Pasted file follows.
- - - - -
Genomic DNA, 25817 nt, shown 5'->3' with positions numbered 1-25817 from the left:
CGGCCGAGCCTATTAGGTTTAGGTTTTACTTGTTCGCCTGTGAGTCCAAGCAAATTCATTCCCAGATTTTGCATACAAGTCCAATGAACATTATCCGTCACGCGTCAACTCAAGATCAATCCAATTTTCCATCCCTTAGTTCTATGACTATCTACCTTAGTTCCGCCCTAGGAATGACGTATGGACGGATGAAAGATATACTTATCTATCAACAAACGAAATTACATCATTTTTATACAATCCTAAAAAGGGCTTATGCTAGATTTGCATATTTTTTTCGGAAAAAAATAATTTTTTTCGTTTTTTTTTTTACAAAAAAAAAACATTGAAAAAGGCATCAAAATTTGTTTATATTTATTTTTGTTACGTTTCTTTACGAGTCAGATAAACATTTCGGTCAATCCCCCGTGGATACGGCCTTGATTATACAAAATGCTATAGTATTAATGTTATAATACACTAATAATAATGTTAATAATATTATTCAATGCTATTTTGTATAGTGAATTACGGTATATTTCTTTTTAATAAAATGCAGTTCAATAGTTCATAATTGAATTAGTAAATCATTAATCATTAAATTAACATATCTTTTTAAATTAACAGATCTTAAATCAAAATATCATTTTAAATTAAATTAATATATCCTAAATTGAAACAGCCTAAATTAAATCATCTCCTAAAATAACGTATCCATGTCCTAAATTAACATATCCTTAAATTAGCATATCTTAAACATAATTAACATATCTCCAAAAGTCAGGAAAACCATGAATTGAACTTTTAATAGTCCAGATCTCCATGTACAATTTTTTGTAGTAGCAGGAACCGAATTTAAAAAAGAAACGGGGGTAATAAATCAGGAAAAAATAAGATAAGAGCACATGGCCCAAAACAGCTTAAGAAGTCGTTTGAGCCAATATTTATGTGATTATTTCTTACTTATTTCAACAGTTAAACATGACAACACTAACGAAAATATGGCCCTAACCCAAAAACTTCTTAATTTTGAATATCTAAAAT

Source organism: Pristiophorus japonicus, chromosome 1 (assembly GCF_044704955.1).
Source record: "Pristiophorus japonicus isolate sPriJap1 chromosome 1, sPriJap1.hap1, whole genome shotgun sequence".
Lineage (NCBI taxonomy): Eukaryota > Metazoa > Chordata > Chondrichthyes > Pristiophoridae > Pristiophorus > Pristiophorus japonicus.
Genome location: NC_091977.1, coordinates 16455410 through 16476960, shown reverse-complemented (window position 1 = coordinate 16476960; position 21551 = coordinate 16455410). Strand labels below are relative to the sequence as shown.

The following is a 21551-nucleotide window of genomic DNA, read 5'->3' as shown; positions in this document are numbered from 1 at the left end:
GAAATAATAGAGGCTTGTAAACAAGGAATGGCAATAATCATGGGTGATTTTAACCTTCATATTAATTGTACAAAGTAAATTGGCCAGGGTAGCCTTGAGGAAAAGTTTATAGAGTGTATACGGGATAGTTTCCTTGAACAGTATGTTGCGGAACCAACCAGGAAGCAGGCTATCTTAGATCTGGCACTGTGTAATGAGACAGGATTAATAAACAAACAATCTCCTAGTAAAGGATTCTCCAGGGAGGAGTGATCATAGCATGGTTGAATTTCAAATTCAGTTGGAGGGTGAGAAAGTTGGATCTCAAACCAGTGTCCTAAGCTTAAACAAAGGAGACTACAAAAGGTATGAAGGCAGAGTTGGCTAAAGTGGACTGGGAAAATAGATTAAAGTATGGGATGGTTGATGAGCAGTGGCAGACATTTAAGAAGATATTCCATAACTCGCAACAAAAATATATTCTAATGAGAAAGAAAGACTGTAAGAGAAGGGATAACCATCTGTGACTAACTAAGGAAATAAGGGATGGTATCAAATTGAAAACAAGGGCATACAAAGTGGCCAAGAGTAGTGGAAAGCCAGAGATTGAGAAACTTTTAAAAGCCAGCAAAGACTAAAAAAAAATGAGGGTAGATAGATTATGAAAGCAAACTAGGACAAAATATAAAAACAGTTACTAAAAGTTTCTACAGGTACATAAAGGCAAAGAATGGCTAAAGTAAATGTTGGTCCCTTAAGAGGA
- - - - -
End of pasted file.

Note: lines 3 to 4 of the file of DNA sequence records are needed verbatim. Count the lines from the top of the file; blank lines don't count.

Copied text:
Source organism: Pristiophorus japonicus, chromosome 1 (assembly GCF_044704955.1).
Source record: "Pristiophorus japonicus isolate sPriJap1 chromosome 1, sPriJap1.hap1, whole genome shotgun sequence".